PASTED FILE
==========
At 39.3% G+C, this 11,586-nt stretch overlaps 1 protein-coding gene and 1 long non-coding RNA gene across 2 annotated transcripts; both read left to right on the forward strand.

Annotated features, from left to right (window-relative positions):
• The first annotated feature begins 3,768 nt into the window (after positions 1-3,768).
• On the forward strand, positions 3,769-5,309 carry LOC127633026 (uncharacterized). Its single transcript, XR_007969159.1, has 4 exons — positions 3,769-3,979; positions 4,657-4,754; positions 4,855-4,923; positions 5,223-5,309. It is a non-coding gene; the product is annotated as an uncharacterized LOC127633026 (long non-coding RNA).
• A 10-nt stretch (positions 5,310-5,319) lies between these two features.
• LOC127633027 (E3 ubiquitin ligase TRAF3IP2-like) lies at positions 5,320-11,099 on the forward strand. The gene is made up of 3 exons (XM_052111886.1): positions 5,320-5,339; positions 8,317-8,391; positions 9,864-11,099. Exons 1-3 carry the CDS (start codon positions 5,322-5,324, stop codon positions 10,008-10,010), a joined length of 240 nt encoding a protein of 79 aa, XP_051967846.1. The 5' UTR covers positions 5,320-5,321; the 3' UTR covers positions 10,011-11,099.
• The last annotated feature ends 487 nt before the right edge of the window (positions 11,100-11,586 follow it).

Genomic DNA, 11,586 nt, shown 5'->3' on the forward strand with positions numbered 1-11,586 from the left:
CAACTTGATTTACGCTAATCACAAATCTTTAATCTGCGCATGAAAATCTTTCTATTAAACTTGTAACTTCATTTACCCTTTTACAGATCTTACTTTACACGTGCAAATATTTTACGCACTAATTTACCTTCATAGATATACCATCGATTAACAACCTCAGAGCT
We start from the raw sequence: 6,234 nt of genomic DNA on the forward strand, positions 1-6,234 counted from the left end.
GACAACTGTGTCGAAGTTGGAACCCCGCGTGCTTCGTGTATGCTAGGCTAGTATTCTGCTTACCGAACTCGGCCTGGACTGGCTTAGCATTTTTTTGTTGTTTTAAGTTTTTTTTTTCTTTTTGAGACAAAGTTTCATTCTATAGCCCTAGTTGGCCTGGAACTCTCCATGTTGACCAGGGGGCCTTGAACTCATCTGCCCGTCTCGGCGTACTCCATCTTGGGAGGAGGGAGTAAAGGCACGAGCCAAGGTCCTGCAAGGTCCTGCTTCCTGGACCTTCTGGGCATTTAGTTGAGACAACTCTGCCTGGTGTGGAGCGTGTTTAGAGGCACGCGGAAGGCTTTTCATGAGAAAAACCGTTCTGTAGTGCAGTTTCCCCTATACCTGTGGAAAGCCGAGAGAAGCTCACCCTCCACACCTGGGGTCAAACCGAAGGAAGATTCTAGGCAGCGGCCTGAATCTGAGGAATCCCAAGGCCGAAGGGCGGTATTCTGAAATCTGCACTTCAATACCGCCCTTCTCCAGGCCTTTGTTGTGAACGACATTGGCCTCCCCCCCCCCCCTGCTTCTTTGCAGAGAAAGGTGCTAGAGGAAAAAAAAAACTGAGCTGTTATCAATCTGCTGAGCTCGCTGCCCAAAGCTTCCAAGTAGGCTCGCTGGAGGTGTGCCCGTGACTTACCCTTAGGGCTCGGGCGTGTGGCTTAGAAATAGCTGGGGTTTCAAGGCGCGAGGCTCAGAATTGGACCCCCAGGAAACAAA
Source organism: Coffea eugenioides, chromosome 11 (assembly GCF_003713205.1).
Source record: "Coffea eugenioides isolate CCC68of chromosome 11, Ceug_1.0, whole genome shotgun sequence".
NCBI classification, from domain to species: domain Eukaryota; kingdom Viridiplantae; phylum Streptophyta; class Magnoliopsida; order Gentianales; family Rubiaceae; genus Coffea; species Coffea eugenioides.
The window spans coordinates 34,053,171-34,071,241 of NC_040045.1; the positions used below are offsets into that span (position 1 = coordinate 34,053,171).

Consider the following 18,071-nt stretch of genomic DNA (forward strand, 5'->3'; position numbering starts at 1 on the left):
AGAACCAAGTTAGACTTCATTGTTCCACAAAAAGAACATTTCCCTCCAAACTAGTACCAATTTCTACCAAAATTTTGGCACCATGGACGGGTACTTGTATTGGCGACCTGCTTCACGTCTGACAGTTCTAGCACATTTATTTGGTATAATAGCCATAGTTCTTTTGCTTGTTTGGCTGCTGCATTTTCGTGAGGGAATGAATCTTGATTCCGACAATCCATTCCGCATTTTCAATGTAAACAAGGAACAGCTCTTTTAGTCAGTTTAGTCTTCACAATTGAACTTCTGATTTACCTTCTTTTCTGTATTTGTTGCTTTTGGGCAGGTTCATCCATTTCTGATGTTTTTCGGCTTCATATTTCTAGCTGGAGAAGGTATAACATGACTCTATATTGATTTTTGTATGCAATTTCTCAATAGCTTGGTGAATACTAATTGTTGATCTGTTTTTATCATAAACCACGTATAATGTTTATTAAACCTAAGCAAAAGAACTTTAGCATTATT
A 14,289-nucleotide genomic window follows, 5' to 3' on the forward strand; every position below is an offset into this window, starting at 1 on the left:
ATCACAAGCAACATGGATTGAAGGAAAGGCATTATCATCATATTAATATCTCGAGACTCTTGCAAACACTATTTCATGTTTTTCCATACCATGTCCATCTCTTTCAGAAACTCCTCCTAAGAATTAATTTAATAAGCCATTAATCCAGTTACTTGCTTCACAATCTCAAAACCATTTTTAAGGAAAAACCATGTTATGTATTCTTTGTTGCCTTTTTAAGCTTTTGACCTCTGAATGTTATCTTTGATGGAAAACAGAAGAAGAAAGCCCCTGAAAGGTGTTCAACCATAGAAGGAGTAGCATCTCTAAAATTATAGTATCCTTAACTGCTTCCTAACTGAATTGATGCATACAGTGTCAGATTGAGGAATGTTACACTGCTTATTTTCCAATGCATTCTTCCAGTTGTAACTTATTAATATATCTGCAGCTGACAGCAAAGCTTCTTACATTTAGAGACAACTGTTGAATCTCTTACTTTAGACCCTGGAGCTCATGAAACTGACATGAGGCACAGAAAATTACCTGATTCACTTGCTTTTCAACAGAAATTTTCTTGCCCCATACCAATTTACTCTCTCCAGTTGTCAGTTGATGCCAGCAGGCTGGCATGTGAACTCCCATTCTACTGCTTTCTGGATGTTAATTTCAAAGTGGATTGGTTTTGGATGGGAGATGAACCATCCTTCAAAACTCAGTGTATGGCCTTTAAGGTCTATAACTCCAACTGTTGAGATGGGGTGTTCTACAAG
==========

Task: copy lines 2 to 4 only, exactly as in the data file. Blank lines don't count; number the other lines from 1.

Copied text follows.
Annotated features, from left to right (window-relative positions):
• The first annotated feature begins 3,768 nt into the window (after positions 1-3,768).
• On the forward strand, positions 3,769-5,309 carry LOC127633026 (uncharacterized). Its single transcript, XR_007969159.1, has 4 exons — positions 3,769-3,979; positions 4,657-4,754; positions 4,855-4,923; positions 5,223-5,309. It is a non-coding gene; the product is annotated as an uncharacterized LOC127633026 (long non-coding RNA).